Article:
April 4, 2013 at 1:06 PM ET
Hacking group Anonymous continued its assault on one of North Korea's propaganda websites by taking over the site's Twitter and Flickr accounts, two days after saying it obtained 15,000 user records from the site.
The state-run website, Uriminzokkiri.com, could not be accessed early Thursday, and it's unclear whether the North Korean government took down the site or whether it was unavailable because of a denial-of-service attack by Anonymous or another group.
As well as putting its own stamp on the Twitter and Flickr sites, the group added a illustration showing North Korean leader Kim Jong Un, with a pig nose and ears, as "wanted." The Flickr page was restored to its original content, but here is a cached photo of what the top of Uriminzokkiri's page looked like:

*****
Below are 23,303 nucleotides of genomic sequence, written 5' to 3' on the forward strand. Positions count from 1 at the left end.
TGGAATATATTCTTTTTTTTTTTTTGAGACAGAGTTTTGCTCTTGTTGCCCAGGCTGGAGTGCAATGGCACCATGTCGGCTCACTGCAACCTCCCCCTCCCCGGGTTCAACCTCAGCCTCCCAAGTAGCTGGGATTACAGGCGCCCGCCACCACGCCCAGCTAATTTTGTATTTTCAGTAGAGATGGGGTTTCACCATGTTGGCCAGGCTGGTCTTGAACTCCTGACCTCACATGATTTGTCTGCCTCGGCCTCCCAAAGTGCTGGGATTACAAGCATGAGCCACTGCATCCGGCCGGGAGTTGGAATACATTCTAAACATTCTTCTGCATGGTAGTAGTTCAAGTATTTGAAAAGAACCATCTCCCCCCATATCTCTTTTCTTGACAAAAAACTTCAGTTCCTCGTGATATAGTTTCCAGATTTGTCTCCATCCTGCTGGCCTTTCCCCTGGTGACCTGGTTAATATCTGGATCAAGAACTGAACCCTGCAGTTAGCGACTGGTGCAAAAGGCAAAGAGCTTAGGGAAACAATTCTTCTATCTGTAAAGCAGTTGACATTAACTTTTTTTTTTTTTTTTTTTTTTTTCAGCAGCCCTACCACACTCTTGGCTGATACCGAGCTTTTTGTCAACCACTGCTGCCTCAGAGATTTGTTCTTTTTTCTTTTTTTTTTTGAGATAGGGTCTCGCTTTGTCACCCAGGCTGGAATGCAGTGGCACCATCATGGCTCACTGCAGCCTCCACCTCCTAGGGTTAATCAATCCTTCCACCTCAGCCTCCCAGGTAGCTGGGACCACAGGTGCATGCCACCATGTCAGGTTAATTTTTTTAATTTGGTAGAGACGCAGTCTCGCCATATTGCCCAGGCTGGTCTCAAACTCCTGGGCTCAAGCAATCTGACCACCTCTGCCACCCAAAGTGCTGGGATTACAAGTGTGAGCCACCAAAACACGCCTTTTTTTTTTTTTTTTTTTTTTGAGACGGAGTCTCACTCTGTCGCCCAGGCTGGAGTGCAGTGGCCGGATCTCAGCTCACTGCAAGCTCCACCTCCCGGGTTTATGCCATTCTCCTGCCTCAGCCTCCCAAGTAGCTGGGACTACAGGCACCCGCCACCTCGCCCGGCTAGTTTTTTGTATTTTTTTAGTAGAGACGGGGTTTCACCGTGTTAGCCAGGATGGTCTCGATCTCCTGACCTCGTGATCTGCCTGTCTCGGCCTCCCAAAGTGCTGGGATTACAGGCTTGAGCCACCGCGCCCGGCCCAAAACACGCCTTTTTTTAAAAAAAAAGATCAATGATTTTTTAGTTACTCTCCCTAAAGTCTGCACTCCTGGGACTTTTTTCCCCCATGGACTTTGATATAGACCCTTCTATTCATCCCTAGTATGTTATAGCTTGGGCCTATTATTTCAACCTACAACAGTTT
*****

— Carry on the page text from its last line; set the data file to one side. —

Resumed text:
"The hack and the poster will likely be deeply embarrassing for the people running Uriminzokkiri and could land them in serious trouble with the authorities in Pyongyang," wrote Martyn Williams of North Korea Tech, which covers information technology in North Korea.
He noted that in early 2011, Uriminzokkiri's Twitter channel was hacked and was "used to send out messages disparaging then-leader Kim Jong Il. It also carried a link to a YouTube that showed Kim Jong Un driving a sports car filled with birthday gifts while mowing down pedestrians."
While those outside North Korea will be able to see the recent handiwork, the people of North Korea won't. Internet access to North Korea's 24 million people is extremely limited, mainly to government and military officials.
— Via Kotaku